Fur Scots tae be readily acceptit by baith pupils an dominies, thi teachin o it hus tae begin at thi same time as English. Withoot this, pupils faced wi written Scots later in life ur gaunae regard it as unfamiliar an foreign, e’en though it is thir ain leid. Scots is noo an integral part o thi Scottish curriculum an thire ur options tae yaise Scots fur essay writin, but this is still in its infancy. Writin in Scots is perhaps maist actively encouraged through competitions run by Thi Burns Federation an Thi Association fur Scottish Literary Studies amangst othirs, an writin in Scots ootwith this area kin be frown’t upon. It’s only gaunae be through thi education o the wee yins that Scots will be regardit as natural an acceptable. The proablem wi scrieved Scots is that nae definitive written standard exists as it does fur English, and although proposals hae been put foreward, Lallans fur example, nane hae satisfactorily dealt wi thi proablems Scots orthography poses. Quhile thire ur attempts tae reform Scots at schuil level, thi position o Scots at university level is again problematical.

At university Scots becomes an academic pursuit, but students are often plac’t in a difficult position wi regards tae thi dichotaemy between Scots an English. Scots is studit as a legitimate subject, but mony students feel self-conscious yaisin Scots when talkin tae a tutorial group oar professor, an even mair so scrievin academic essays oan Scots. This is a direct implication o a hierarchy quhilk deems Standard English oar SSE as mair correct than Scots, an again this kin only be combatit through educating pupils in primary an secondary schuil. Although a loat o work hus been done fur Scots tae be recognised and yaised bi schuil weans and students, this still neglects a large section o thi population yaise Scots. Fur Scots tae be recognised as a leid by aulder generations mair work hus tae be done tae actively promote it ayont the classromm and lecture thearter.

It is generally acceptit bi Scottish linguists that Scots no in educational institutions need tae be informed aboot their ain leid, since this is the furst means bi which it kin be maintained. There’s a widespread belief amang thi population o Scotland that poetry principally refers tae English poetry, sic like Milton, Donne et al, quhile Burns represents Scottish literature, and this is yit a forerunner tae ane o the major disadvantages o how Scots perceive their ain leid: maist dinnae perceive it as a leid. Until Scots unnerstaun and believe their leid is ane, a wee kin be done tae improve its status. McClure believes that a direct result o non-promotion o Scots, Scottish culture micht be under threat.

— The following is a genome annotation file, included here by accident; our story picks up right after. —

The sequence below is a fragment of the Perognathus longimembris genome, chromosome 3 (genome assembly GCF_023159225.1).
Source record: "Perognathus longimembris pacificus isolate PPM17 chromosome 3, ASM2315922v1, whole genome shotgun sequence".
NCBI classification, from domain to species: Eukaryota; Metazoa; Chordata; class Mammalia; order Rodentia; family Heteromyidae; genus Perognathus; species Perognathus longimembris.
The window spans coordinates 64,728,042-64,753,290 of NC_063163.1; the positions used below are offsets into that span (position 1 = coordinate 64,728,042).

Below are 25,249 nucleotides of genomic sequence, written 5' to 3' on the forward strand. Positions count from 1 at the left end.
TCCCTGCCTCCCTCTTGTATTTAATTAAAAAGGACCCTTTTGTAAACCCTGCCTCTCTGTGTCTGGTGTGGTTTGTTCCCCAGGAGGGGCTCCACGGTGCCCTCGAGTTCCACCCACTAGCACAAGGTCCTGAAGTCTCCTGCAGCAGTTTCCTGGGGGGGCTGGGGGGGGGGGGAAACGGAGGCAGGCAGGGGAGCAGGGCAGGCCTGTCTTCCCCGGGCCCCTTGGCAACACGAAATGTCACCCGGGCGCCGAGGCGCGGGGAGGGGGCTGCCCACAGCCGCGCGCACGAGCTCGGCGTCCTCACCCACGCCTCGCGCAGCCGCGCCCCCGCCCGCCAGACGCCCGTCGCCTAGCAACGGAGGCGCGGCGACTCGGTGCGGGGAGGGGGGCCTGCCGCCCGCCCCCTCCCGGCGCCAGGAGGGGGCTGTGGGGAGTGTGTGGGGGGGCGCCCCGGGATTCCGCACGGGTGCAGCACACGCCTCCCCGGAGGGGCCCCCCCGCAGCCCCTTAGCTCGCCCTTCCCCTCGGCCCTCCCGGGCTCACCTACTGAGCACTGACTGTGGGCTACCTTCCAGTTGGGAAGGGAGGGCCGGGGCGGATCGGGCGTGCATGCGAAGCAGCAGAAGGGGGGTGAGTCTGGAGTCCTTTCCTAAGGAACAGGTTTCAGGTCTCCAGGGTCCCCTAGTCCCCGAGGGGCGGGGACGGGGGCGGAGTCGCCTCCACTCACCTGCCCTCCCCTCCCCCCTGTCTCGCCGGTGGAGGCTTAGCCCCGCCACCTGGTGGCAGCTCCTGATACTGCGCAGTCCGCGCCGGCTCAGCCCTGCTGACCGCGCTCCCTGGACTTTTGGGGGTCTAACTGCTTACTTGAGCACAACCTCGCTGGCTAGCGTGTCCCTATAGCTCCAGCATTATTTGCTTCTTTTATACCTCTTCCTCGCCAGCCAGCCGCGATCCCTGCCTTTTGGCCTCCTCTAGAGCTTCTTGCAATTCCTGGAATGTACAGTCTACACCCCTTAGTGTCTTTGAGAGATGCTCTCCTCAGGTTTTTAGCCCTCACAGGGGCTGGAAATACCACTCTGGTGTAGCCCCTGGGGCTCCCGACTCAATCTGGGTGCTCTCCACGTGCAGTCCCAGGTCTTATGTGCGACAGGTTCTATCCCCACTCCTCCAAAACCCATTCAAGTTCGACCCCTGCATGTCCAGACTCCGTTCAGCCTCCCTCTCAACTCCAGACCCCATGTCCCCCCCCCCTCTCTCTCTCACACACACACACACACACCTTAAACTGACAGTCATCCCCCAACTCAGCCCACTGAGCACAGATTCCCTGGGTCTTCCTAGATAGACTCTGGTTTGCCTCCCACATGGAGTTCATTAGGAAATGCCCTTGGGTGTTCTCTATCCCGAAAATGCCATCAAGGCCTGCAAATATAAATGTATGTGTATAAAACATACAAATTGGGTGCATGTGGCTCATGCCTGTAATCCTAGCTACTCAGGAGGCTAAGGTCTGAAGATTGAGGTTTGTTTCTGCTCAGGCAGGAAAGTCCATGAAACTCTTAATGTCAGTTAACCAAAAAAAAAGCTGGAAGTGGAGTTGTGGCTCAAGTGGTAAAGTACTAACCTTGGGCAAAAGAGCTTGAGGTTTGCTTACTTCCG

"For Scots, the position is not beyond hope. The first and most urgent necessity…is to disencumber ourselves of the attitude which has crippled the national life for generations: the notion that what is English is natural and right, and what is Scottish is a provincial aberration." (McClure, 1988:65)

Kin Scottish culture exist withoot a Scottish Leid? Leid and cultural ur inextricably connectit tae ane another, and it’s gey near impossible tae hae ane withoot t’other. Wi thi loss of Scots Language, there’s a possible loas o thi culture o Scotland. Kin thi culture o Scotland be convey’t bi Standard English? Nae other culture expresses itself through another leid, and Scotland is nae different. It is through the yais o a unique leid that Scotland projects its individuality, its heritage and its traditions.

"The Scots Language is a mark of the distinctive identity of the Scottish people, and as such we should be concerned to preserve it, even if there were no other reason, because it is ours." (McClure, 1988:60)

Whit is thi future o Scots? It’s nigh impossible that Scots is gaunae cease tae exist since it’s yaised bi mony a folk frae mony a different background an social situation. If present reforms continue tae be successful there micht weel be an upsurge o national interest in Scots, howe’er this is doubtful due tae the firm hauld Standard English hus oan mony aspects o daily life in Scotland, as McClure also states.

"It cannot be realistically envisaged that Scots… could displace English entirely from a position of importance in the national life." (McClure, 1988:63)

Thi maist probable ootcome fur Scots wid be fur it tae exist in muckle the same waiy as it hus done fur the past 50 year, existin alangside Standard English, primarily yaised fur speech atween faimily and freends, an as a medium fur literary texts. The Scots Leid is gauntae continue tae play an important and noticeable part o life in Scotland, and since it’s ane part o the culture quhilk reflects Scotland’s history, waiy o life and social structure, it’ll ne’er be loast. Scots micht be seen tae be a ‘treasure’ in some quarters, but the reality is tae ensure that it doesnae remain in this state, and that it be adopted as a powerful, respectit communicative tool capable o mony roles bi the Scottish folk.

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Scots version of History of Scots essay. 2024. In The Scottish Corpus of Texts & Speech. Glasgow: University of Glasgow. Retrieved 17 June 2024, from

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Information about Document 595

Scots version of History of Scots essay


Text audience

Adults (18+)
Audience size 3-5

Text details

Method of composition Wordprocessed
Year of composition 2004
Title of original (if translation) History of Scots essay
Author of original (if translation) Robert Lawson
Language of original (if translation) Standard English
Word count 3112

Text medium

Other Essay submitted for university course.

Text setting


Text type



Author details

Author id 741
Forenames Robert
Surname Lawson
Gender Male
Decade of birth 1980
Educational attainment University
Age left school 18
Occupation Student
Place of birth Lanark
Region of birth Lanark
Birthplace CSD dialect area Lnk
Country of birth Scotland
Place of residence Glasgow
Region of residence Glasgow
Residence CSD dialect area Gsw
Country of residence Scotland
Father's place of birth Lanark
Father's region of birth Lanark
Father's birthplace CSD dialect area Lnk
Father's country of birth Scotland
Mother's place of birth Wishaw
Mother's region of birth Lanark
Mother's birthplace CSD dialect area Lnk
Mother's country of birth Scotland


Language Speak Read Write Understand Circumstances
English Yes Yes Yes Yes
Scots Yes Yes Yes Yes